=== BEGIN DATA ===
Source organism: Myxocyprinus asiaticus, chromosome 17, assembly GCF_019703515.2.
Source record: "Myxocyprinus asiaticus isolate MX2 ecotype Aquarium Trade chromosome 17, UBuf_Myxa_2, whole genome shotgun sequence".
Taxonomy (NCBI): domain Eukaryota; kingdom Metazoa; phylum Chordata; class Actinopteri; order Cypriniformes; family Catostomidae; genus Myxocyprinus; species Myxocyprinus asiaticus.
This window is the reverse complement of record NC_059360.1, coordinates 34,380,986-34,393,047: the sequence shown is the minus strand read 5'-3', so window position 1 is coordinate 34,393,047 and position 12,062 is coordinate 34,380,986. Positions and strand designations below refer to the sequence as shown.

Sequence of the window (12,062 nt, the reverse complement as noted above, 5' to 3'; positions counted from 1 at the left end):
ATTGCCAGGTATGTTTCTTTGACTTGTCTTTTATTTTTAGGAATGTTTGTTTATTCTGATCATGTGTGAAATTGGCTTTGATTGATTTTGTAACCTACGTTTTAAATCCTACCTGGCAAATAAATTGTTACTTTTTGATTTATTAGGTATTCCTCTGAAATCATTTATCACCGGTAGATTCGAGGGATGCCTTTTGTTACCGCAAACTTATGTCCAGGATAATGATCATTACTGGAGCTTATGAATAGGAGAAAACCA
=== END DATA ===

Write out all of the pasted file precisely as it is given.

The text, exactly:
Source organism: Myxocyprinus asiaticus, chromosome 17, assembly GCF_019703515.2.
Source record: "Myxocyprinus asiaticus isolate MX2 ecotype Aquarium Trade chromosome 17, UBuf_Myxa_2, whole genome shotgun sequence".
Taxonomy (NCBI): domain Eukaryota; kingdom Metazoa; phylum Chordata; class Actinopteri; order Cypriniformes; family Catostomidae; genus Myxocyprinus; species Myxocyprinus asiaticus.
This window is the reverse complement of record NC_059360.1, coordinates 34,380,986-34,393,047: the sequence shown is the minus strand read 5'-3', so window position 1 is coordinate 34,393,047 and position 12,062 is coordinate 34,380,986. Positions and strand designations below refer to the sequence as shown.

Sequence of the window (12,062 nt, the reverse complement as noted above, 5' to 3'; positions counted from 1 at the left end):
ATTGCCAGGTATGTTTCTTTGACTTGTCTTTTATTTTTAGGAATGTTTGTTTATTCTGATCATGTGTGAAATTGGCTTTGATTGATTTTGTAACCTACGTTTTAAATCCTACCTGGCAAATAAATTGTTACTTTTTGATTTATTAGGTATTCCTCTGAAATCATTTATCACCGGTAGATTCGAGGGATGCCTTTTGTTACCGCAAACTTATGTCCAGGATAATGATCATTACTGGAGCTTATGAATAGGAGAAAACCA